In my own opinion, this is the best movie in the Broadway Melody series. Sadly, it was also the last one. A few years later, there were plans for another that would have teamed Eleanor with then newcomer Gene Kelly, but those plans fell through (although some stuff was filmed, including one solo routine for Eleanor that ended up being inserted into the Gene Kelly movie Thousands Cheer). So, I do very heartily recommend this movie if you get a chance to see it.

The movie is available on DVD from Warner Archive Collection.

What’s Old Is A New Release Again (2021) with… Broadway Melody Of 1940 (1940)

On April 13, 2021, Warner Archive Collection released Broadway Melody Of 1940 on Blu-ray, featuring a new transfer that came from a 4K scan of nitrate preservation elements. All I can say after seeing this transfer is “WOW!!” It’s a HUGE improvement over the previously available DVD. The clarity is much better, with the detail showing off the various costumes and scenery much better. The picture has been cleaned up of all dirt and debris, and there’s nary a problem in sight. In short, it’s a typical (great) transfer from the folks at Warner Archive, and is VERY much recommended as the best way to see this wonderful classic!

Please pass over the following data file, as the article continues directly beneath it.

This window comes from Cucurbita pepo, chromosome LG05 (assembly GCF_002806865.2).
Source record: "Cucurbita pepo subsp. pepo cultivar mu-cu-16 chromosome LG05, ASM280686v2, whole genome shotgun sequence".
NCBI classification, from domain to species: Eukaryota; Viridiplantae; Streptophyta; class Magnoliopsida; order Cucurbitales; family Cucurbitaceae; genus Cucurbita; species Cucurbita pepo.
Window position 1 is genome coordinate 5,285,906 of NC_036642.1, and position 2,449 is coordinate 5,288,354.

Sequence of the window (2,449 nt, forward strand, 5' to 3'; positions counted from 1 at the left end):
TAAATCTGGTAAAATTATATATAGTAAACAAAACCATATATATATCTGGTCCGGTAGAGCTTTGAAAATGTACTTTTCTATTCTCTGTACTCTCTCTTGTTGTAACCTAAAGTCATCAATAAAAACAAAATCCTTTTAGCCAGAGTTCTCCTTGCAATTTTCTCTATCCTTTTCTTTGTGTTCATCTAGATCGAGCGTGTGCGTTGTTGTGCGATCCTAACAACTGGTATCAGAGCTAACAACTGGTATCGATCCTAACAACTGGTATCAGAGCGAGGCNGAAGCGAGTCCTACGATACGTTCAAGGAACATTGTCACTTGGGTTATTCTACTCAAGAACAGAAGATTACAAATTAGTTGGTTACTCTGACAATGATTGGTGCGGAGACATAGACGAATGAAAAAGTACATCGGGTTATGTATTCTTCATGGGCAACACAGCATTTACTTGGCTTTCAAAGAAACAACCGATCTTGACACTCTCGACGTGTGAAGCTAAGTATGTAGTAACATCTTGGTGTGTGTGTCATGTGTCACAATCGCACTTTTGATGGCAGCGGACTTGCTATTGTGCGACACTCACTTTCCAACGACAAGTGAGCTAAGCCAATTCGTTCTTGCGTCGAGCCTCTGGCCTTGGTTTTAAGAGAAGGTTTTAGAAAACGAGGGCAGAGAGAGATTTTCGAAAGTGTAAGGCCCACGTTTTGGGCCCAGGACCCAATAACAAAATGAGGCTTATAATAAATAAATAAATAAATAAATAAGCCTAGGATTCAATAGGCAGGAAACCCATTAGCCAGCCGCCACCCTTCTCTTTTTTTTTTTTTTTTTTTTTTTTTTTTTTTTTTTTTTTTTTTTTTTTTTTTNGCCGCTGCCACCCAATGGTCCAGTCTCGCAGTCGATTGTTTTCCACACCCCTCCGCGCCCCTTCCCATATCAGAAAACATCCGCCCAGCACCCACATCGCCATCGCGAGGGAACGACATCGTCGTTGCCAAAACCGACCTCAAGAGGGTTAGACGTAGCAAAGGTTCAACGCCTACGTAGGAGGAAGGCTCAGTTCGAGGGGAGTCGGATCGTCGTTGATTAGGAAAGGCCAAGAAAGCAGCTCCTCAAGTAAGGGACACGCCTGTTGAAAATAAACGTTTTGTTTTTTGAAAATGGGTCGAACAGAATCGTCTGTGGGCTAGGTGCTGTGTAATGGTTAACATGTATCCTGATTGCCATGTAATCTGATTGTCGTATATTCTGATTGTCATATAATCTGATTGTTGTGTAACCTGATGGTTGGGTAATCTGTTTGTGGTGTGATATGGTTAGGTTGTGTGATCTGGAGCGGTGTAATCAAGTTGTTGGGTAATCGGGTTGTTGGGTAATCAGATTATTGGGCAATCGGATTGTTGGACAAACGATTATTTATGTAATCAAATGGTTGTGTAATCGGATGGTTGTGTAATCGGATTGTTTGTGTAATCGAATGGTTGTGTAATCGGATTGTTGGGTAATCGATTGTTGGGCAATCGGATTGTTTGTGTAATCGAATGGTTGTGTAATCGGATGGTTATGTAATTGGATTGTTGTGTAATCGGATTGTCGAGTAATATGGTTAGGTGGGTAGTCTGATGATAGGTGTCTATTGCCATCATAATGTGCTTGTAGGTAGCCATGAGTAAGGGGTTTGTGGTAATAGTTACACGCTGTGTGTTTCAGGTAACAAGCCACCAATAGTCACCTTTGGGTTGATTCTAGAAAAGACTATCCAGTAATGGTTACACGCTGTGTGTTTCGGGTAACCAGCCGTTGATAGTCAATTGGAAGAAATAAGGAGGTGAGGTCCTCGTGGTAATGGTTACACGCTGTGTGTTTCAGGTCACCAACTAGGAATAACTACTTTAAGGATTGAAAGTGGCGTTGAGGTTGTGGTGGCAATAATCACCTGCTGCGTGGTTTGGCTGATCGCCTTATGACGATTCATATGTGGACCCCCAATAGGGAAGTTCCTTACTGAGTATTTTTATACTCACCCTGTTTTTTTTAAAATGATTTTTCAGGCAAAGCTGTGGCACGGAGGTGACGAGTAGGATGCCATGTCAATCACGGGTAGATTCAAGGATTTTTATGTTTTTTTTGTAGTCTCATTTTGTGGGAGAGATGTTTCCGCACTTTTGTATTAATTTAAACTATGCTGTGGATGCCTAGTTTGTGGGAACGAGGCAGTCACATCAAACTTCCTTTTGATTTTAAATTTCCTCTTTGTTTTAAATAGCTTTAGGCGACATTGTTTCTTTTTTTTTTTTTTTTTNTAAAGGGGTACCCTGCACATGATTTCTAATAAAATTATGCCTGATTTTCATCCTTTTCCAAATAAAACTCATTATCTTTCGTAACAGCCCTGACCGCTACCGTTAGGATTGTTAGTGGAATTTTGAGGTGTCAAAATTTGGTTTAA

Film Length: 1 hour, 42 minutes

My Rating: 10/10

*ranked #1 in Top 10 Disc Releases Of 2021

**ranked #8 in Top 11 Movies Watched in 2018

List Of Actor/Actress Filmographies/Collections

The Story Of Vernon And Irene Castle (1939)Fred AstaireYou’ll Never Get Rich (1941)

Honolulu (1939) – Eleanor Powell